How diverse is your bookshelf? Literature can serve as a prime opportunity to learn about different cultures, consider a different worldview, or see your own family represented in the pages. To do those things, though, a key step is to seek out writers with diverse backgrounds.
The New American Voices Award, created in 2018 by the Institute for Immigration Research and George Mason University’s annual literary festival Fall for the Book, is seeking to bolster some of those authors by creating a spotlight on literature about immigrants. The annual award is a post-production award for fiction, seeking out fresh perspectives about the topic of immigration and the themes surrounding it. Submissions must be written by immigrants or by the children of immigrants.
“I am so pleased that now, in its fifth year, the Institute for Immigration Research New American Voices Award, has attracted such a number and range of talented authors,” says Jim Witte, director of the Institute for Immigration Research. “The Institute’s mission is to highlight and humanize the immigrant experience and this is exactly what this year’s three finalists have accomplished.”
Patrcia Engel, whose novel Infinite Country (a New York Times bestseller about a young family immigrating from Colombia to the United States) won the 2021 award, served as one of the three judges this year. The other two judges included Christopher Castellani, author of Leading Men, and Huan Hsu, author of The Porcelain Thief: Searching the Middle Kingdom for Buried China.
Together, the three judges evaluated the entries and came up with three finalists: Seeking Fortune Elsewhere by Sindya Bhanoo, Brown Girls by Daphne Palasi Andreases, and The Return of Faraz Ali by Aamina Ahmad.
The finalists will be honored and the winner will be announced during the Fall for the Book festival, in a ceremony at the Fairfax campus on Thursday, October 13. The first-place winner will receive a prize of $5,000 and the other two finalists will each receive a $1,000 prize.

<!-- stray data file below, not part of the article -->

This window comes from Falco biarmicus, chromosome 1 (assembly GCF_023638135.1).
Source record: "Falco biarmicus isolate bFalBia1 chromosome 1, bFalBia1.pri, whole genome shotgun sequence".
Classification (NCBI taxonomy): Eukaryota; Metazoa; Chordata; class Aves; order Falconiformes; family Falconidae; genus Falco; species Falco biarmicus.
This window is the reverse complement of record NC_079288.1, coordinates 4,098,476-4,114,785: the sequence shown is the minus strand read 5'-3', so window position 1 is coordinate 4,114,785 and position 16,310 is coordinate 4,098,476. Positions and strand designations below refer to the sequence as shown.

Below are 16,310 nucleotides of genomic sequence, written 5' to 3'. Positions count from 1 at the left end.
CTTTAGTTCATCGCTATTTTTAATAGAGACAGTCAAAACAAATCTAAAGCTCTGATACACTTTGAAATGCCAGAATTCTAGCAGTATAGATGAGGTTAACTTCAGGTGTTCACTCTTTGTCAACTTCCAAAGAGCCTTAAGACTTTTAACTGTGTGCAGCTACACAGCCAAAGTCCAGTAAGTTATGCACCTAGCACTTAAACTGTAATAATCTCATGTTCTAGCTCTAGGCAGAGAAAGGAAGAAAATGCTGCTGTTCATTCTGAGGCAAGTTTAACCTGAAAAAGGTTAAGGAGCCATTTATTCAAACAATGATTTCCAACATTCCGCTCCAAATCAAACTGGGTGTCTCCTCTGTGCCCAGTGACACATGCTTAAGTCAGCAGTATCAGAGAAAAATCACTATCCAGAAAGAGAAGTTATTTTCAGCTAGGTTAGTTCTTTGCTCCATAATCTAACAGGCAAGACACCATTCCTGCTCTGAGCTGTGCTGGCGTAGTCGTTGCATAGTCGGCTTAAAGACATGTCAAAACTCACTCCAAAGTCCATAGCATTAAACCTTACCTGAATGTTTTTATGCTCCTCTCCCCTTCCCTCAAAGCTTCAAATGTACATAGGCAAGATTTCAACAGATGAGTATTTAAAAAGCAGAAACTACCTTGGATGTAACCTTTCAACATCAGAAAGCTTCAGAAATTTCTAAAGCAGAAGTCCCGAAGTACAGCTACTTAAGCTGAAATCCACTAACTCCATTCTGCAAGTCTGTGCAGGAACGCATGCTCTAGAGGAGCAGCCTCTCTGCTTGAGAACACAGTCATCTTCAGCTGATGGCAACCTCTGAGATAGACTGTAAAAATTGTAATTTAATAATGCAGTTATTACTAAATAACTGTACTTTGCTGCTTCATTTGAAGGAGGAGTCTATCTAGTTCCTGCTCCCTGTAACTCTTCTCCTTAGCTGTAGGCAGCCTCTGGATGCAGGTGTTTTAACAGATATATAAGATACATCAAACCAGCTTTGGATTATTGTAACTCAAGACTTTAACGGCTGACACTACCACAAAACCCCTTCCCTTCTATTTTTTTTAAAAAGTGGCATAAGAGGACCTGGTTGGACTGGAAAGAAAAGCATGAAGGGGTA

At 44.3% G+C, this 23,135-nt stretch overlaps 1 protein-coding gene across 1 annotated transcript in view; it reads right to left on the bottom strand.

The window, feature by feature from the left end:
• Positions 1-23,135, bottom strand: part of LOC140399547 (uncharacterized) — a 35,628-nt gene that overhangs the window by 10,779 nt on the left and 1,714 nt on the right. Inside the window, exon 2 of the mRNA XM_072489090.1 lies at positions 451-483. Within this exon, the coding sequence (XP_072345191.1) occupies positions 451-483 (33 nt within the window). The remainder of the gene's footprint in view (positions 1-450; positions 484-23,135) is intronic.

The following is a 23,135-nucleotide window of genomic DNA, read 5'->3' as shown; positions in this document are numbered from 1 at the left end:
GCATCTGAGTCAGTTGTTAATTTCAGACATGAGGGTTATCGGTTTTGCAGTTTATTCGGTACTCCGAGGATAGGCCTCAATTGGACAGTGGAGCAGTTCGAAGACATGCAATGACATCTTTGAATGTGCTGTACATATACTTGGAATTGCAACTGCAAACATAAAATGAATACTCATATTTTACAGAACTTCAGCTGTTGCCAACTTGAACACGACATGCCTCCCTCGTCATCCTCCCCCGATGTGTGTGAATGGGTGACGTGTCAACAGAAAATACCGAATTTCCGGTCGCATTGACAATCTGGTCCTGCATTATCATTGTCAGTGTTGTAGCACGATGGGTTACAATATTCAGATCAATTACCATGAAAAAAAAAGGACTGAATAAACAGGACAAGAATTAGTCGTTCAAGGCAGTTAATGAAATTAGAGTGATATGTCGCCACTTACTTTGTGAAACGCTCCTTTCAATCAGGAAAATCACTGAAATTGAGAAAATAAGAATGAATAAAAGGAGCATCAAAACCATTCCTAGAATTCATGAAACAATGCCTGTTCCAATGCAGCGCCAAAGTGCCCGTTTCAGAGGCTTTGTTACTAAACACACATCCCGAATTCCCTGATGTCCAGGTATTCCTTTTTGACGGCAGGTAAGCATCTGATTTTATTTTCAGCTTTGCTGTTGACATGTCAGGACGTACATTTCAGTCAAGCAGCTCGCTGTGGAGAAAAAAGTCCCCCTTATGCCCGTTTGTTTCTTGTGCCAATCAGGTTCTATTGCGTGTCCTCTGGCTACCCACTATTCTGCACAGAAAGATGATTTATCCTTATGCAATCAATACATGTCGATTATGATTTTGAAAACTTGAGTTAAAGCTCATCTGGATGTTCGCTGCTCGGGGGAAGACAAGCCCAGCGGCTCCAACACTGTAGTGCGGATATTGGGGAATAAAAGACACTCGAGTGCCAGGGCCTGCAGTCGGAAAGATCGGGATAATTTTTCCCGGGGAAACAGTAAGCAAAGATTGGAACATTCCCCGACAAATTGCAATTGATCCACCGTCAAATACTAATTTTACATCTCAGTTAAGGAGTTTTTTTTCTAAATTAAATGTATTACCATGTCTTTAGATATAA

“Truthfully, they all could’ve been the winner because they were all excellent, and we loved them all for different reasons. [The three finalists] were all books that were accomplishing great things on their own terms,” Engel says. “They’re very unique, each of them, but they’re sort of defined by great storytelling, impeccable language and just beautifully crafted.”
Seeking Fortune Elsewhere by Sindya Bhanoo
This collection of short stories takes on a multitude of perspectives and settings around the world, telling the stories of South Asian immigrants and their families, focusing most intimately on the ways that women experience immigration — both in the leaving, and in the staying. Engel describes it as “extremely brave, but at the same time tender and full of nuance. It really gets into the dynamics of a family and their experience in diaspora.”
Brown Girls by Daphne Palasi Andreades
This is an eclectic coming-of-age novel with Queens, New York as the backdrop. As a group of five young women grow up in the city, they each face the matter of their immigrant backgrounds in different ways. The novel, written in first-person, shifts between the perspectives of each of the girls, creating a complex, nuanced, and personal image of their lives.
The Return of Faraz Ali by Aamina Ahmad
In this debut novel, the protagonist has to return to his birthplace, the red-light district in Lahore, with orders to cover up a young girl’s death. While there, he comes face-to-face with his past and has to grapple with family ties to decide where his loyalties lie. It’s a crime-thriller full of introspection and contextualized through Pakistan’s history.
For more stories like this, subscribe to our Education newsletter.